The Lady with the Little Dog and Other Stories, 1896-1904 (Penguin Classics)
Author: Anton Chekhov
The Lady with the Little Dog and Other Stories 1896-1904 is an enchanting collection of tales which showcase Anton Chekhov at the height of his power as a writer. This Penguin Classics edition is translated by Ronald Wilks with an introduction by Paul Debreczeny.
In the final years of his life, Chekhov produced some of the stories that rank among his masterpieces, and some of the most highly-regarded works in Russian literature. The poignant 'The Lady with the Little Dog' and 'About Love' examine the nature of love outside of marriage - its romantic idealism and the fear of disillusionment. And in stories such as 'Peasants', 'The House with the Mezzanine' and 'My Life' Chekhov paints a vivid picture of the conditions of the poor and of their powerlessness in the face of exploitation and hardship. With the works collected here, Chekhov moved away from the realism of his earlier tales - developing a broader range of characters and subject matter, while forging the spare minimalist style that would inspire such modern short-story writers as Ernest Hemingway and William Faulkner.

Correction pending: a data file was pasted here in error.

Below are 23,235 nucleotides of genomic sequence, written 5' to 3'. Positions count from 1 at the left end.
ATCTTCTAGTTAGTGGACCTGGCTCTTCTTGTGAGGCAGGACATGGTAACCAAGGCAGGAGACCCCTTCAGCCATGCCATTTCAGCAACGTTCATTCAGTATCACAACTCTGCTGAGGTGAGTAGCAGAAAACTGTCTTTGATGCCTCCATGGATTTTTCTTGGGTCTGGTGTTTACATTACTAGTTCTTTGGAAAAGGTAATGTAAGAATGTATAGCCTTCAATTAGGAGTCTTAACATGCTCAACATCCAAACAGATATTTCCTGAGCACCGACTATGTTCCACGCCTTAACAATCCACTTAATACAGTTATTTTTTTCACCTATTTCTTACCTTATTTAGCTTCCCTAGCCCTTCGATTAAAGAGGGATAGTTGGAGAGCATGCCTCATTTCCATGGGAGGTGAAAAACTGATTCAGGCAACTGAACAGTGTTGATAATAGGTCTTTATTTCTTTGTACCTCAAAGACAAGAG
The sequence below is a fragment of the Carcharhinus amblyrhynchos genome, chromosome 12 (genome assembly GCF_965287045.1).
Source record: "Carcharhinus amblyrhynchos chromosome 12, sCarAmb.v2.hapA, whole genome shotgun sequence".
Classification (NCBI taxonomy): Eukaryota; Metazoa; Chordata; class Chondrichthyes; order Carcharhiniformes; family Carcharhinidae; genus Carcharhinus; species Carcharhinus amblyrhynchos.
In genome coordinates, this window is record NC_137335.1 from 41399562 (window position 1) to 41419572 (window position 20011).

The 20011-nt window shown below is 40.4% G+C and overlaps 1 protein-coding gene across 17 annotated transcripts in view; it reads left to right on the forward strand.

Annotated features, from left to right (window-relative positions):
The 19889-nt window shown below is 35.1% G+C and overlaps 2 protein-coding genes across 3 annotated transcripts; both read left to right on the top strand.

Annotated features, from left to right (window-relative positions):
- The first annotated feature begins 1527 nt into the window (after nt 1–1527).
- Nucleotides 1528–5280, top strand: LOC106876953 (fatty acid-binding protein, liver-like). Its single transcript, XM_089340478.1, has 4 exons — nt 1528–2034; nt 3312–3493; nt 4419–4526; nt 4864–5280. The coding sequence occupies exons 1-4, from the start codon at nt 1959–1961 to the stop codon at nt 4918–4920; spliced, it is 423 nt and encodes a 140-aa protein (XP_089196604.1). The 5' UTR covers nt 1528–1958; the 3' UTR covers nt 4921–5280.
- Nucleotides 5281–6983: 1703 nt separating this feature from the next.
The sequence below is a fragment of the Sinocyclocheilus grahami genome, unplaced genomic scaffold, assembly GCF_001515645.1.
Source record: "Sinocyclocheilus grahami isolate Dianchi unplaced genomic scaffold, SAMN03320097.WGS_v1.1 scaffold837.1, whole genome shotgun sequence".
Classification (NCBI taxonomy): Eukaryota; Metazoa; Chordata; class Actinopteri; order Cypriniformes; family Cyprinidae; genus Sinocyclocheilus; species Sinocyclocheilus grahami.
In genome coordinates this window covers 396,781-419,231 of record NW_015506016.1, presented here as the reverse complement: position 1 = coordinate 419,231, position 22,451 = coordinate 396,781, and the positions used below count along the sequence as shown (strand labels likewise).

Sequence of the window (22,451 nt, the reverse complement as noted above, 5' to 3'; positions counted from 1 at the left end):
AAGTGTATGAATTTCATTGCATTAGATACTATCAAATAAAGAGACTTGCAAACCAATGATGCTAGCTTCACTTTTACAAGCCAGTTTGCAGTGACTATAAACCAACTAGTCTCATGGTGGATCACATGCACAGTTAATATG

Ronald Wilks's translation is accompanied by an introduction in which Paul Debreczeny discusses the themes that Chekhov adopted in his mature work. This edition also includes a publishing history and notes for each story, a chronology and further reading.
Anton Chekhov (1860-1904) was born in Taganrog, a port on the sea of Azov. In 1879 he travelled to Moscow, where he entered the medical faculty of the university, graduating in 1884. During his university years, he supported his family by contributing humorous stories and sketches to magazines. He published his first volume of stories, Motley Tales, in 1886, and a year later his second volume In the Twilight, for which he received the Pushkin Prize. Today his plays, including Uncle Vanya, The Seagull, and The Cherry Orchard are recognised as masterpieces the world over.